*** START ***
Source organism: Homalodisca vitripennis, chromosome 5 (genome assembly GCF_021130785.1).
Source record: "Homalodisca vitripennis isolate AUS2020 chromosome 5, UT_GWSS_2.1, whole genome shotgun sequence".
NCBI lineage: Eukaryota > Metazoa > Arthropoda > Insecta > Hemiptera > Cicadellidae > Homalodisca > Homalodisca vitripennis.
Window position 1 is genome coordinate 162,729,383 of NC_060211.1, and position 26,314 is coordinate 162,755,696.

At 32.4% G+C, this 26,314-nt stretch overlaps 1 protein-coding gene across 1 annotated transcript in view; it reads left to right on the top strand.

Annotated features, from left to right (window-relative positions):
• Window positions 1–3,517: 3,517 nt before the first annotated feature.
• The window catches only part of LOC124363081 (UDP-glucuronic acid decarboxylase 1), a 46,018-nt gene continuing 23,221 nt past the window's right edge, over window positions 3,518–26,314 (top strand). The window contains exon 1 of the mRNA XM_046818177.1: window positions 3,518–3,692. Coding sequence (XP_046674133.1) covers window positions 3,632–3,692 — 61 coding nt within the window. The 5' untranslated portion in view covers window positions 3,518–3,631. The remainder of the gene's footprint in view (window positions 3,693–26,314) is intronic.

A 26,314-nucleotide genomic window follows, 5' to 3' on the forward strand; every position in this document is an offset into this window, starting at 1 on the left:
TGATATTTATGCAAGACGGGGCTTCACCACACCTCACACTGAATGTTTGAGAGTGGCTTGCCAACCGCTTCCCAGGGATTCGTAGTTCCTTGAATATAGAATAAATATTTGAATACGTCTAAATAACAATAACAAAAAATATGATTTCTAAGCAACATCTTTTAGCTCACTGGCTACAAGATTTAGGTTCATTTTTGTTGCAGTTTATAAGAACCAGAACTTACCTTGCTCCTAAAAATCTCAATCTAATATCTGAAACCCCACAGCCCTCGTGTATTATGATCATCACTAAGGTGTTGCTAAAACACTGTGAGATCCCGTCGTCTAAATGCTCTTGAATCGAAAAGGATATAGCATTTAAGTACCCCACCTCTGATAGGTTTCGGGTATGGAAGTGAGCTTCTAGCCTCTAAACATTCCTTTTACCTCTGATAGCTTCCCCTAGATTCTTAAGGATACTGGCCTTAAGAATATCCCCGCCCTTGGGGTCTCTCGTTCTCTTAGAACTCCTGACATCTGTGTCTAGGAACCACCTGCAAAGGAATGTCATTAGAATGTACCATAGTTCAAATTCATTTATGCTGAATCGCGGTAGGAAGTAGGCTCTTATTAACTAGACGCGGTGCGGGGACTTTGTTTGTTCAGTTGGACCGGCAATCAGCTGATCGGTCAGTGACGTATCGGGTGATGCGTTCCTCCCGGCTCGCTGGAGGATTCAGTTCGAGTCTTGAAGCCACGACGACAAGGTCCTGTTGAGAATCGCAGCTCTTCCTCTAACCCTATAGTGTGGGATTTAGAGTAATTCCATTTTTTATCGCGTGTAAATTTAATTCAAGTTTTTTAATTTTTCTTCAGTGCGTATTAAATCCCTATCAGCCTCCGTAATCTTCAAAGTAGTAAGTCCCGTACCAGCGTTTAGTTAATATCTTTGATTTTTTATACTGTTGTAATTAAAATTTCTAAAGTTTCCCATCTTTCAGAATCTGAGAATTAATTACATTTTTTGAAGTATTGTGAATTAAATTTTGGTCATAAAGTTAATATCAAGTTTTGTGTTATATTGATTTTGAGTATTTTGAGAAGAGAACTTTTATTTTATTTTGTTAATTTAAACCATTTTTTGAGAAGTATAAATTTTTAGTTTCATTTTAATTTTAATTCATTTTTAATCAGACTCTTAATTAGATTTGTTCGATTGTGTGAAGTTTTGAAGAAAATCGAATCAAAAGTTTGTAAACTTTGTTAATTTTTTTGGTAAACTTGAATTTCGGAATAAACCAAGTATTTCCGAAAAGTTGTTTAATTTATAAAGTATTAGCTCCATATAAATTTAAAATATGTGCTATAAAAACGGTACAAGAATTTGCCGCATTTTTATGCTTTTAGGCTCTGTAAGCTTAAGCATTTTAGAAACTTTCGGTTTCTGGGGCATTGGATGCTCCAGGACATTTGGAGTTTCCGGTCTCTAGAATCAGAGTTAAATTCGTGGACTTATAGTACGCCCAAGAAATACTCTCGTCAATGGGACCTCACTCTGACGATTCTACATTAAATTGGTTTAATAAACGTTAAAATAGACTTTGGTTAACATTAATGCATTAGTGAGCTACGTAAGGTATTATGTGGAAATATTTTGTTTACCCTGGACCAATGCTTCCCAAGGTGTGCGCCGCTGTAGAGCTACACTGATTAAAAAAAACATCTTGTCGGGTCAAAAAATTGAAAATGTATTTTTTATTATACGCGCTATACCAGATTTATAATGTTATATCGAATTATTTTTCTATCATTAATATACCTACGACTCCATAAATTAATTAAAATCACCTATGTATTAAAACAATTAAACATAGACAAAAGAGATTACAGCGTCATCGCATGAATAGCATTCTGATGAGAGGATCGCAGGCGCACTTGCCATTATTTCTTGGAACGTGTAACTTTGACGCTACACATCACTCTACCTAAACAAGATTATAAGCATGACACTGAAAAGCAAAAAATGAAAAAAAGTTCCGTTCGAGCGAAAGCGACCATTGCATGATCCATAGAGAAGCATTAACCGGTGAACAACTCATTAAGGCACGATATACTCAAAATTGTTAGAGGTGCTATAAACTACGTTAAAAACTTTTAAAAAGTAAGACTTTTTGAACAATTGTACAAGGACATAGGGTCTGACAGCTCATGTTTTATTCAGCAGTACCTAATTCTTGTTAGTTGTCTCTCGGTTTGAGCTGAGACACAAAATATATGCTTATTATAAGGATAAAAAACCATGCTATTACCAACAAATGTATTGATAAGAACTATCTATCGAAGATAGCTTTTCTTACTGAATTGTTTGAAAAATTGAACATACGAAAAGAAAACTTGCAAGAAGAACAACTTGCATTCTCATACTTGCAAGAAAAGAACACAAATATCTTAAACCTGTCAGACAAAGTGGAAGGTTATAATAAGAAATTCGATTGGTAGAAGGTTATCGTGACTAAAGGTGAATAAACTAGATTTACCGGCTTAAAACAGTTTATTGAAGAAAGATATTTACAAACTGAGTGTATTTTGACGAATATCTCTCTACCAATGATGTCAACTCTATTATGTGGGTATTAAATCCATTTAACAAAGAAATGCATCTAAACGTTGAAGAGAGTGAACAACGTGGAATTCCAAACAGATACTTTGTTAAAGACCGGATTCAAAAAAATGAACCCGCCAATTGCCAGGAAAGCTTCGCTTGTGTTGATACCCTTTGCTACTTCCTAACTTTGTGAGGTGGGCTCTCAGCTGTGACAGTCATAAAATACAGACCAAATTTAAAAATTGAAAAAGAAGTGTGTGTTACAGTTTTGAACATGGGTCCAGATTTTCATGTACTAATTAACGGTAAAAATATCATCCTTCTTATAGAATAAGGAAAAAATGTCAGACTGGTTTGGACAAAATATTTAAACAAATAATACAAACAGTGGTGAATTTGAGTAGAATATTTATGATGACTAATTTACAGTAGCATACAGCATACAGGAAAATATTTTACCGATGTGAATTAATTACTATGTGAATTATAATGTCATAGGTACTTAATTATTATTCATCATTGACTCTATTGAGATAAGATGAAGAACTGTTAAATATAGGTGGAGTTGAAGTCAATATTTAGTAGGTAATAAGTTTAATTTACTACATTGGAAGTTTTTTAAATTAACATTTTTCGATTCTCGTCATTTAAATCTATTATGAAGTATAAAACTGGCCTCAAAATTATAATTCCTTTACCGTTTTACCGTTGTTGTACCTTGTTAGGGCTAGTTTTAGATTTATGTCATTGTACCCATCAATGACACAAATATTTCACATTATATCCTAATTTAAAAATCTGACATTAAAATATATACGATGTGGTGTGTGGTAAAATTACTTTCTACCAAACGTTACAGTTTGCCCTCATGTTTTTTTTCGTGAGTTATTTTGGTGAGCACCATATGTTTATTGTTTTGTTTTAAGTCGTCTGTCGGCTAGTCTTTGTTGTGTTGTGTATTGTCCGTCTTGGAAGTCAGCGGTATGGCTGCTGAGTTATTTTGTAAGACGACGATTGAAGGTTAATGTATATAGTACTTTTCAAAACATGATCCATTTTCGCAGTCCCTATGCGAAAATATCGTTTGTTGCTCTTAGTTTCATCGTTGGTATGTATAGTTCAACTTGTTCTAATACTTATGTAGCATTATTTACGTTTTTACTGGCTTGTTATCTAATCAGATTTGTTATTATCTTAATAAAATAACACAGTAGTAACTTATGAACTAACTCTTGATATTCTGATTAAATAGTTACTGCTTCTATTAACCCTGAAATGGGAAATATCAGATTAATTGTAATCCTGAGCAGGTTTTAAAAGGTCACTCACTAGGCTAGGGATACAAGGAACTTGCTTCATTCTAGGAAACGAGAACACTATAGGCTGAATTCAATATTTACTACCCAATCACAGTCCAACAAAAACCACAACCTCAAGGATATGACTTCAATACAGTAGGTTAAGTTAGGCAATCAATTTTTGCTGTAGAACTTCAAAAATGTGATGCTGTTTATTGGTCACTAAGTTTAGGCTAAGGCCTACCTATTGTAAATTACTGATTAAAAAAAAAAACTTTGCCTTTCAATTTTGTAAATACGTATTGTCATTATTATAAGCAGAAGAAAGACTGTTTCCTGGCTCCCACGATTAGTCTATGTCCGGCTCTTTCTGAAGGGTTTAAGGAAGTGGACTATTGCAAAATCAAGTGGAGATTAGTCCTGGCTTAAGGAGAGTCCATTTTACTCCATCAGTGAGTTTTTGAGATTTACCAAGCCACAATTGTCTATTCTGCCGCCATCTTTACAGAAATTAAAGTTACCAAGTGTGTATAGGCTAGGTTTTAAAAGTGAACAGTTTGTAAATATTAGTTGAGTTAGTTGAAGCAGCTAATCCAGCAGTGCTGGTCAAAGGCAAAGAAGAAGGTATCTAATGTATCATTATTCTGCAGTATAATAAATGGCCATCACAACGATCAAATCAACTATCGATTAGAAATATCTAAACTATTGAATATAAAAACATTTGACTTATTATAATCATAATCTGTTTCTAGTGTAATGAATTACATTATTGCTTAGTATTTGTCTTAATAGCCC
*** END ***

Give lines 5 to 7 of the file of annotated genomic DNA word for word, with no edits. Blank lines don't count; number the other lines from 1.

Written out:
At 32.4% G+C, this 26,314-nt stretch overlaps 1 protein-coding gene across 1 annotated transcript in view; it reads left to right on the top strand.

Annotated features, from left to right (window-relative positions):
• Window positions 1–3,517: 3,517 nt before the first annotated feature.